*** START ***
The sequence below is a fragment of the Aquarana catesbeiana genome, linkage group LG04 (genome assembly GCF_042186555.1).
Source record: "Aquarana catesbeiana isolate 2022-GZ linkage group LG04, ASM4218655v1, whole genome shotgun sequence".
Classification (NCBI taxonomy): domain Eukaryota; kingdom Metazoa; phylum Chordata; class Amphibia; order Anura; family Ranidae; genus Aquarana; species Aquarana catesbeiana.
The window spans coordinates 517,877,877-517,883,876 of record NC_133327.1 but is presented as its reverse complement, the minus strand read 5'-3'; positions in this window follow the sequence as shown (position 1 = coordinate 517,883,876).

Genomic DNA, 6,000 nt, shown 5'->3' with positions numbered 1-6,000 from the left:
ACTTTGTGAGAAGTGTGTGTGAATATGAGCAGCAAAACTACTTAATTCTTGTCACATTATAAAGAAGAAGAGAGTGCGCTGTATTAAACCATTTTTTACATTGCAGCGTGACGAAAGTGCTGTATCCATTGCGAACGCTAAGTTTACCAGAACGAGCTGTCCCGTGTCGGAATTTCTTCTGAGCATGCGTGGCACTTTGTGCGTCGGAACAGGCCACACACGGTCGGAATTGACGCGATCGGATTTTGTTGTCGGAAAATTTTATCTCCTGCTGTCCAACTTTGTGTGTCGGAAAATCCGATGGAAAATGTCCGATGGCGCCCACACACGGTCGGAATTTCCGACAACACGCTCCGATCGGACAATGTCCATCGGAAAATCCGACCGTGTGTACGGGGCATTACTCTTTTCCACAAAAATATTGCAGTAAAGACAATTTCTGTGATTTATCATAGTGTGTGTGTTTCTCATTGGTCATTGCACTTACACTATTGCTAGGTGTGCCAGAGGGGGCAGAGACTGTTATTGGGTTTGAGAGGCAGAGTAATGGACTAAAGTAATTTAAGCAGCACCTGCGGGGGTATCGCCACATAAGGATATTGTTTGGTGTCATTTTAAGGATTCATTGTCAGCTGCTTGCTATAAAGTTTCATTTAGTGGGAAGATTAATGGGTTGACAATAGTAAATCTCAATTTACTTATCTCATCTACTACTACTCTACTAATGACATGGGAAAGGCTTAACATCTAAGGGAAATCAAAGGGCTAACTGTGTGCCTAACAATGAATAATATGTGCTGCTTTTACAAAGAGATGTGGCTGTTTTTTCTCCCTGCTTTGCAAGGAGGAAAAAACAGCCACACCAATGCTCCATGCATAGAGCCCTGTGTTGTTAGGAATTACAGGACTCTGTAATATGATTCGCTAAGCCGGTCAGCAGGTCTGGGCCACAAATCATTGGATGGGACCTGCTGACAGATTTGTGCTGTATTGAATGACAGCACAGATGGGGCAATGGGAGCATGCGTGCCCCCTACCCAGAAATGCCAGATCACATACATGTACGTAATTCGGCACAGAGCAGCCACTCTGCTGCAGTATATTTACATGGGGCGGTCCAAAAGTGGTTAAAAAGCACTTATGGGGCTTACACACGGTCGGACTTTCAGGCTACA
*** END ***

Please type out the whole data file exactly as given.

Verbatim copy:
The sequence below is a fragment of the Aquarana catesbeiana genome, linkage group LG04 (genome assembly GCF_042186555.1).
Source record: "Aquarana catesbeiana isolate 2022-GZ linkage group LG04, ASM4218655v1, whole genome shotgun sequence".
Classification (NCBI taxonomy): domain Eukaryota; kingdom Metazoa; phylum Chordata; class Amphibia; order Anura; family Ranidae; genus Aquarana; species Aquarana catesbeiana.
The window spans coordinates 517,877,877-517,883,876 of record NC_133327.1 but is presented as its reverse complement, the minus strand read 5'-3'; positions in this window follow the sequence as shown (position 1 = coordinate 517,883,876).

Genomic DNA, 6,000 nt, shown 5'->3' with positions numbered 1-6,000 from the left:
ACTTTGTGAGAAGTGTGTGTGAATATGAGCAGCAAAACTACTTAATTCTTGTCACATTATAAAGAAGAAGAGAGTGCGCTGTATTAAACCATTTTTTACATTGCAGCGTGACGAAAGTGCTGTATCCATTGCGAACGCTAAGTTTACCAGAACGAGCTGTCCCGTGTCGGAATTTCTTCTGAGCATGCGTGGCACTTTGTGCGTCGGAACAGGCCACACACGGTCGGAATTGACGCGATCGGATTTTGTTGTCGGAAAATTTTATCTCCTGCTGTCCAACTTTGTGTGTCGGAAAATCCGATGGAAAATGTCCGATGGCGCCCACACACGGTCGGAATTTCCGACAACACGCTCCGATCGGACAATGTCCATCGGAAAATCCGACCGTGTGTACGGGGCATTACTCTTTTCCACAAAAATATTGCAGTAAAGACAATTTCTGTGATTTATCATAGTGTGTGTGTTTCTCATTGGTCATTGCACTTACACTATTGCTAGGTGTGCCAGAGGGGGCAGAGACTGTTATTGGGTTTGAGAGGCAGAGTAATGGACTAAAGTAATTTAAGCAGCACCTGCGGGGGTATCGCCACATAAGGATATTGTTTGGTGTCATTTTAAGGATTCATTGTCAGCTGCTTGCTATAAAGTTTCATTTAGTGGGAAGATTAATGGGTTGACAATAGTAAATCTCAATTTACTTATCTCATCTACTACTACTCTACTAATGACATGGGAAAGGCTTAACATCTAAGGGAAATCAAAGGGCTAACTGTGTGCCTAACAATGAATAATATGTGCTGCTTTTACAAAGAGATGTGGCTGTTTTTTCTCCCTGCTTTGCAAGGAGGAAAAAACAGCCACACCAATGCTCCATGCATAGAGCCCTGTGTTGTTAGGAATTACAGGACTCTGTAATATGATTCGCTAAGCCGGTCAGCAGGTCTGGGCCACAAATCATTGGATGGGACCTGCTGACAGATTTGTGCTGTATTGAATGACAGCACAGATGGGGCAATGGGAGCATGCGTGCCCCCTACCCAGAAATGCCAGATCACATACATGTACGTAATTCGGCACAGAGCAGCCACTCTGCTGCAGTATATTTACATGGGGCGGTCCAAAAGTGGTTAAAAAGCACTTATGGGGCTTACACACGGTCGGACTTTCAGGCTACA